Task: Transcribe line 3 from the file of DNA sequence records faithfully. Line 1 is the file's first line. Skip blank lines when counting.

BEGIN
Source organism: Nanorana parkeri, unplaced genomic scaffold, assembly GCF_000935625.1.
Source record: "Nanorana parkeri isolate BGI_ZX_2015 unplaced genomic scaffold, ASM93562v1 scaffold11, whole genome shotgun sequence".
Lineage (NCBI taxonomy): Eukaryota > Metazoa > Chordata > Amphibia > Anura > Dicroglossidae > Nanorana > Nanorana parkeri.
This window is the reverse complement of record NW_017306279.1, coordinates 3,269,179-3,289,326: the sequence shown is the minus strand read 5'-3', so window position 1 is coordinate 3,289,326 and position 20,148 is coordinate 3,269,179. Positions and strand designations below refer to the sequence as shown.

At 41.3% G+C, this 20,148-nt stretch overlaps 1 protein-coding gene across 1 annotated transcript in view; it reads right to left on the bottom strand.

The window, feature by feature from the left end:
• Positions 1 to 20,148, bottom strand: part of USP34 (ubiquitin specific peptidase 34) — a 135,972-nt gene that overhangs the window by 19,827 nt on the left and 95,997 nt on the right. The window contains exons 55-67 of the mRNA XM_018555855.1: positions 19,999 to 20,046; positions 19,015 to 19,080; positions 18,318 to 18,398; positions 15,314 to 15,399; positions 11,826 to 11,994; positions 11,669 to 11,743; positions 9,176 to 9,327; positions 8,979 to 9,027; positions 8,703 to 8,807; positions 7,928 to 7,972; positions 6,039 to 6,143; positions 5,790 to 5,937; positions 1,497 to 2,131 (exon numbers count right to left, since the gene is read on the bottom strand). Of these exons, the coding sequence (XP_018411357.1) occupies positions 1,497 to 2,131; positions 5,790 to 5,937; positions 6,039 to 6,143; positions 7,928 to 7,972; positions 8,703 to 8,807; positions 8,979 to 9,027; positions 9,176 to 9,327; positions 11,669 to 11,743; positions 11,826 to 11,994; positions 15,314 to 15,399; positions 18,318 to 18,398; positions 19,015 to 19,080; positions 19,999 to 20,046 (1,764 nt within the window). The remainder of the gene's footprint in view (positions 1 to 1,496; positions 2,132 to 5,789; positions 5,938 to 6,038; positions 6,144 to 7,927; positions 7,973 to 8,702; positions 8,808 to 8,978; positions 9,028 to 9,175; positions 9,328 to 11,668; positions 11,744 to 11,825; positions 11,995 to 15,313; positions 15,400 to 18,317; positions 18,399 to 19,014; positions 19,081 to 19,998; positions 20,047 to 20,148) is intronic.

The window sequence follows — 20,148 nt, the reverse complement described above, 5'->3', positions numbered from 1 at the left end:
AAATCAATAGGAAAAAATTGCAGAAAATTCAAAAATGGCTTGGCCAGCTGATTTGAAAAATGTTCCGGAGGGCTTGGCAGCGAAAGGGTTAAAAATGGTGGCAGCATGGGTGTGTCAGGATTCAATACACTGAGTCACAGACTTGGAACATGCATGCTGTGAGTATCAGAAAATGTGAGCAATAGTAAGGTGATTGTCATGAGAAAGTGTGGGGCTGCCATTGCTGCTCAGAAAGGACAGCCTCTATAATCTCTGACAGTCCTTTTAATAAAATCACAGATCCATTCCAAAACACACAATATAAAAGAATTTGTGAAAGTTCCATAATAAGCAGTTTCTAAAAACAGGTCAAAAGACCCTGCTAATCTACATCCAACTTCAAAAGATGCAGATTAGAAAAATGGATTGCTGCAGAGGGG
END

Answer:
Lineage (NCBI taxonomy): Eukaryota > Metazoa > Chordata > Amphibia > Anura > Dicroglossidae > Nanorana > Nanorana parkeri.